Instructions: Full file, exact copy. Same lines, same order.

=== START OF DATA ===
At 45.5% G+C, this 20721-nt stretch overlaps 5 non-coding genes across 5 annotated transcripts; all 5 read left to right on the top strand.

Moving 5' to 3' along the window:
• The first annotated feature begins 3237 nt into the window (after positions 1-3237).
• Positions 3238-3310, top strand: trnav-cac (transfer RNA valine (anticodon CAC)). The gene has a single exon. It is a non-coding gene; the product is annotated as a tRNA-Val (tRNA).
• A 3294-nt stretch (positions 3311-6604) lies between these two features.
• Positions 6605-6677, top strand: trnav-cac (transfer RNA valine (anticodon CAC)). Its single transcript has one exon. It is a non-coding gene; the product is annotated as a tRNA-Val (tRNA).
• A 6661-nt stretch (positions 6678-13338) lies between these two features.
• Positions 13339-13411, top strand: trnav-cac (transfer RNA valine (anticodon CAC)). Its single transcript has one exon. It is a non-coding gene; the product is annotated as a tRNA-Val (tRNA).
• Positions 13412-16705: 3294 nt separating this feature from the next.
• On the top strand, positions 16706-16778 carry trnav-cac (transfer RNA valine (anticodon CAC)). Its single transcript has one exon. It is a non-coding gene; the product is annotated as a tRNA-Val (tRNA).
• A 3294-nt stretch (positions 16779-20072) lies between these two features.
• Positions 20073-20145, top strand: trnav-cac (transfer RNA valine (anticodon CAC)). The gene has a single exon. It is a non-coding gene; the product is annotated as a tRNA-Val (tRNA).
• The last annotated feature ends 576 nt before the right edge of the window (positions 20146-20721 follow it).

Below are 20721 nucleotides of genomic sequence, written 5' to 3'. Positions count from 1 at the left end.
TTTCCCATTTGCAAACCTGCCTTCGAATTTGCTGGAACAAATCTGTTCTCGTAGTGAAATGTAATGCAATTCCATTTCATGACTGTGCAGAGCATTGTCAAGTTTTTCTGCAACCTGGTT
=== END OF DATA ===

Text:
At 45.5% G+C, this 20721-nt stretch overlaps 5 non-coding genes across 5 annotated transcripts; all 5 read left to right on the top strand.

Moving 5' to 3' along the window:
• The first annotated feature begins 3237 nt into the window (after positions 1-3237).
• Positions 3238-3310, top strand: trnav-cac (transfer RNA valine (anticodon CAC)). The gene has a single exon. It is a non-coding gene; the product is annotated as a tRNA-Val (tRNA).
• A 3294-nt stretch (positions 3311-6604) lies between these two features.
• Positions 6605-6677, top strand: trnav-cac (transfer RNA valine (anticodon CAC)). Its single transcript has one exon. It is a non-coding gene; the product is annotated as a tRNA-Val (tRNA).
• A 6661-nt stretch (positions 6678-13338) lies between these two features.
• Positions 13339-13411, top strand: trnav-cac (transfer RNA valine (anticodon CAC)). Its single transcript has one exon. It is a non-coding gene; the product is annotated as a tRNA-Val (tRNA).
• Positions 13412-16705: 3294 nt separating this feature from the next.
• On the top strand, positions 16706-16778 carry trnav-cac (transfer RNA valine (anticodon CAC)). Its single transcript has one exon. It is a non-coding gene; the product is annotated as a tRNA-Val (tRNA).
• A 3294-nt stretch (positions 16779-20072) lies between these two features.
• Positions 20073-20145, top strand: trnav-cac (transfer RNA valine (anticodon CAC)). The gene has a single exon. It is a non-coding gene; the product is annotated as a tRNA-Val (tRNA).
• The last annotated feature ends 576 nt before the right edge of the window (positions 20146-20721 follow it).

Below are 20721 nucleotides of genomic sequence, written 5' to 3'. Positions count from 1 at the left end.
TTTCCCATTTGCAAACCTGCCTTCGAATTTGCTGGAACAAATCTGTTCTCGTAGTGAAATGTAATGCAATTCCATTTCATGACTGTGCAGAGCATTGTCAAGTTTTTCTGCAACCTGGTT